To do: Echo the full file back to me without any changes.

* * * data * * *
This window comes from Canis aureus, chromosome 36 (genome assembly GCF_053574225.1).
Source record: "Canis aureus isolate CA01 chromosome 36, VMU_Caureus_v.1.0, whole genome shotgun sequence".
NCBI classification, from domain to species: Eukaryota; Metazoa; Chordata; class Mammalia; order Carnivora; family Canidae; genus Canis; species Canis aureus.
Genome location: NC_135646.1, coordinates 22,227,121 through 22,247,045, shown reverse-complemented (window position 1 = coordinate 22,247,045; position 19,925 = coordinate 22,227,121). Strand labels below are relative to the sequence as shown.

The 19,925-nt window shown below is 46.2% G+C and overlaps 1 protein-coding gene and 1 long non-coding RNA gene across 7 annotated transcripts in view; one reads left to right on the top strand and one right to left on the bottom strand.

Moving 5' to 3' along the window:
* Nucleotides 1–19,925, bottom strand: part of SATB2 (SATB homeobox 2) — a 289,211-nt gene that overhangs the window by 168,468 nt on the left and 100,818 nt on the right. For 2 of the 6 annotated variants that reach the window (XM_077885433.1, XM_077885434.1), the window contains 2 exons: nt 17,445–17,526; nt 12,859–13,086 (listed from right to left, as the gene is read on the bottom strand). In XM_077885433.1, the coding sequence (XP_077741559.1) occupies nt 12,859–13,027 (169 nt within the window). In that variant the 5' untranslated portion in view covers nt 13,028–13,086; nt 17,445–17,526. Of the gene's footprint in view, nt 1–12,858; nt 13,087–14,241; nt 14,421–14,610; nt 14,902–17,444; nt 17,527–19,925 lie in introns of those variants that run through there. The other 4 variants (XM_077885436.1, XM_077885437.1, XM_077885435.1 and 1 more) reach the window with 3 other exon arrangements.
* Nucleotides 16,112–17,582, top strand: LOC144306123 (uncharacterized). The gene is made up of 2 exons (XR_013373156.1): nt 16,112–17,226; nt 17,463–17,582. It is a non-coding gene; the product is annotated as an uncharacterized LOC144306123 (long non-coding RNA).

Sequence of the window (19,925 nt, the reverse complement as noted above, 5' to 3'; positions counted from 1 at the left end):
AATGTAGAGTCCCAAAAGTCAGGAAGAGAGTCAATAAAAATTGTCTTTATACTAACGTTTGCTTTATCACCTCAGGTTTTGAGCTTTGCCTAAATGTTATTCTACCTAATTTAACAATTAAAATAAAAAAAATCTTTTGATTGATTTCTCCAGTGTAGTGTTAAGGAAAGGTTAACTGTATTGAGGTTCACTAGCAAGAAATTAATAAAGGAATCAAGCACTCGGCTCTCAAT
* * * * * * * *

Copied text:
This window comes from Canis aureus, chromosome 36 (genome assembly GCF_053574225.1).
Source record: "Canis aureus isolate CA01 chromosome 36, VMU_Caureus_v.1.0, whole genome shotgun sequence".
NCBI classification, from domain to species: Eukaryota; Metazoa; Chordata; class Mammalia; order Carnivora; family Canidae; genus Canis; species Canis aureus.
Genome location: NC_135646.1, coordinates 22,227,121 through 22,247,045, shown reverse-complemented (window position 1 = coordinate 22,247,045; position 19,925 = coordinate 22,227,121). Strand labels below are relative to the sequence as shown.

The 19,925-nt window shown below is 46.2% G+C and overlaps 1 protein-coding gene and 1 long non-coding RNA gene across 7 annotated transcripts in view; one reads left to right on the top strand and one right to left on the bottom strand.

Moving 5' to 3' along the window:
* Nucleotides 1–19,925, bottom strand: part of SATB2 (SATB homeobox 2) — a 289,211-nt gene that overhangs the window by 168,468 nt on the left and 100,818 nt on the right. For 2 of the 6 annotated variants that reach the window (XM_077885433.1, XM_077885434.1), the window contains 2 exons: nt 17,445–17,526; nt 12,859–13,086 (listed from right to left, as the gene is read on the bottom strand). In XM_077885433.1, the coding sequence (XP_077741559.1) occupies nt 12,859–13,027 (169 nt within the window). In that variant the 5' untranslated portion in view covers nt 13,028–13,086; nt 17,445–17,526. Of the gene's footprint in view, nt 1–12,858; nt 13,087–14,241; nt 14,421–14,610; nt 14,902–17,444; nt 17,527–19,925 lie in introns of those variants that run through there. The other 4 variants (XM_077885436.1, XM_077885437.1, XM_077885435.1 and 1 more) reach the window with 3 other exon arrangements.
* Nucleotides 16,112–17,582, top strand: LOC144306123 (uncharacterized). The gene is made up of 2 exons (XR_013373156.1): nt 16,112–17,226; nt 17,463–17,582. It is a non-coding gene; the product is annotated as an uncharacterized LOC144306123 (long non-coding RNA).

Sequence of the window (19,925 nt, the reverse complement as noted above, 5' to 3'; positions counted from 1 at the left end):
AATGTAGAGTCCCAAAAGTCAGGAAGAGAGTCAATAAAAATTGTCTTTATACTAACGTTTGCTTTATCACCTCAGGTTTTGAGCTTTGCCTAAATGTTATTCTACCTAATTTAACAATTAAAATAAAAAAAATCTTTTGATTGATTTCTCCAGTGTAGTGTTAAGGAAAGGTTAACTGTATTGAGGTTCACTAGCAAGAAATTAATAAAGGAATCAAGCACTCGGCTCTCAAT